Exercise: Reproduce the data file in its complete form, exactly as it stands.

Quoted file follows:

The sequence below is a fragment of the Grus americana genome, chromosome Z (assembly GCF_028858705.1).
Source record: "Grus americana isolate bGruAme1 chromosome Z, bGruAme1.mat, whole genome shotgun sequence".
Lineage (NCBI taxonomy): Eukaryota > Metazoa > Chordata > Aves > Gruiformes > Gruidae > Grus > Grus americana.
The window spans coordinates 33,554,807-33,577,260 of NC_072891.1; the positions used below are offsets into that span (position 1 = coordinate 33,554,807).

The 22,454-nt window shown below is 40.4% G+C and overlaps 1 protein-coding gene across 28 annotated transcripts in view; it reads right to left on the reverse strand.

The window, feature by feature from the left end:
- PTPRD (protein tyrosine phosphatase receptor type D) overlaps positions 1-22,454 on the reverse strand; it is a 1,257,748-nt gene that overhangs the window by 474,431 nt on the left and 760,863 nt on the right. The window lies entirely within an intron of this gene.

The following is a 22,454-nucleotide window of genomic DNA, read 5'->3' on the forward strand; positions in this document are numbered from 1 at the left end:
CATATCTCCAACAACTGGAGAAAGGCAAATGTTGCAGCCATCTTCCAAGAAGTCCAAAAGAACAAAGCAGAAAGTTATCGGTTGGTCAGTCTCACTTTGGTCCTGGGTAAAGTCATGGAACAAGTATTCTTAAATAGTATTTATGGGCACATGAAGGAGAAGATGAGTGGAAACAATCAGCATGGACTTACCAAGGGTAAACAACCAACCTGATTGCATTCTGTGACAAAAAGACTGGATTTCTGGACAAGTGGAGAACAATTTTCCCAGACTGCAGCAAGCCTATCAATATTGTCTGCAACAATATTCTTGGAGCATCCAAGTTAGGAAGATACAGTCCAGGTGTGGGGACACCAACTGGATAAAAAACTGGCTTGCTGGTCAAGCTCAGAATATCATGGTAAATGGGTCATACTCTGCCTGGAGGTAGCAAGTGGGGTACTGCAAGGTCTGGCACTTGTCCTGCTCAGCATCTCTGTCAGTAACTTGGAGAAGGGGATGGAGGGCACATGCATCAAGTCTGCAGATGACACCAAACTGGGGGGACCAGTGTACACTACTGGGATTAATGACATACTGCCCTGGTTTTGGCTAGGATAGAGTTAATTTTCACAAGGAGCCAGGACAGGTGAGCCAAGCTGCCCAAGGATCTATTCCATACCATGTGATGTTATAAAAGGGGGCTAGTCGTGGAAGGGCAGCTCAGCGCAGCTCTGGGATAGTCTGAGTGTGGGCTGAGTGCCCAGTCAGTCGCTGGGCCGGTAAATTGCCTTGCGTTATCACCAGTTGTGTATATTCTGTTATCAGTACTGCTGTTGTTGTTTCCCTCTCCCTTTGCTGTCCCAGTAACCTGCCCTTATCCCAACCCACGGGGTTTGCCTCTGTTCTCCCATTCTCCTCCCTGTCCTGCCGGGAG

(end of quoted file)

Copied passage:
The sequence below is a fragment of the Grus americana genome, chromosome Z (assembly GCF_028858705.1).
Source record: "Grus americana isolate bGruAme1 chromosome Z, bGruAme1.mat, whole genome shotgun sequence".
Lineage (NCBI taxonomy): Eukaryota > Metazoa > Chordata > Aves > Gruiformes > Gruidae > Grus > Grus americana.
The window spans coordinates 33,554,807-33,577,260 of NC_072891.1; the positions used below are offsets into that span (position 1 = coordinate 33,554,807).

The 22,454-nt window shown below is 40.4% G+C and overlaps 1 protein-coding gene across 28 annotated transcripts in view; it reads right to left on the reverse strand.

The window, feature by feature from the left end:
- PTPRD (protein tyrosine phosphatase receptor type D) overlaps positions 1-22,454 on the reverse strand; it is a 1,257,748-nt gene that overhangs the window by 474,431 nt on the left and 760,863 nt on the right. The window lies entirely within an intron of this gene.

The following is a 22,454-nucleotide window of genomic DNA, read 5'->3' on the forward strand; positions in this document are numbered from 1 at the left end:
CATATCTCCAACAACTGGAGAAAGGCAAATGTTGCAGCCATCTTCCAAGAAGTCCAAAAGAACAAAGCAGAAAGTTATCGGTTGGTCAGTCTCACTTTGGTCCTGGGTAAAGTCATGGAACAAGTATTCTTAAATAGTATTTATGGGCACATGAAGGAGAAGATGAGTGGAAACAATCAGCATGGACTTACCAAGGGTAAACAACCAACCTGATTGCATTCTGTGACAAAAAGACTGGATTTCTGGACAAGTGGAGAACAATTTTCCCAGACTGCAGCAAGCCTATCAATATTGTCTGCAACAATATTCTTGGAGCATCCAAGTTAGGAAGATACAGTCCAGGTGTGGGGACACCAACTGGATAAAAAACTGGCTTGCTGGTCAAGCTCAGAATATCATGGTAAATGGGTCATACTCTGCCTGGAGGTAGCAAGTGGGGTACTGCAAGGTCTGGCACTTGTCCTGCTCAGCATCTCTGTCAGTAACTTGGAGAAGGGGATGGAGGGCACATGCATCAAGTCTGCAGATGACACCAAACTGGGGGGACCAGTGTACACTACTGGGATTAATGACATACTGCCCTGGTTTTGGCTAGGATAGAGTTAATTTTCACAAGGAGCCAGGACAGGTGAGCCAAGCTGCCCAAGGATCTATTCCATACCATGTGATGTTATAAAAGGGGGCTAGTCGTGGAAGGGCAGCTCAGCGCAGCTCTGGGATAGTCTGAGTGTGGGCTGAGTGCCCAGTCAGTCGCTGGGCCGGTAAATTGCCTTGCGTTATCACCAGTTGTGTATATTCTGTTATCAGTACTGCTGTTGTTGTTTCCCTCTCCCTTTGCTGTCCCAGTAACCTGCCCTTATCCCAACCCACGGGGTTTGCCTCTGTTCTCCCATTCTCCTCCCTGTCCTGCCGGGAG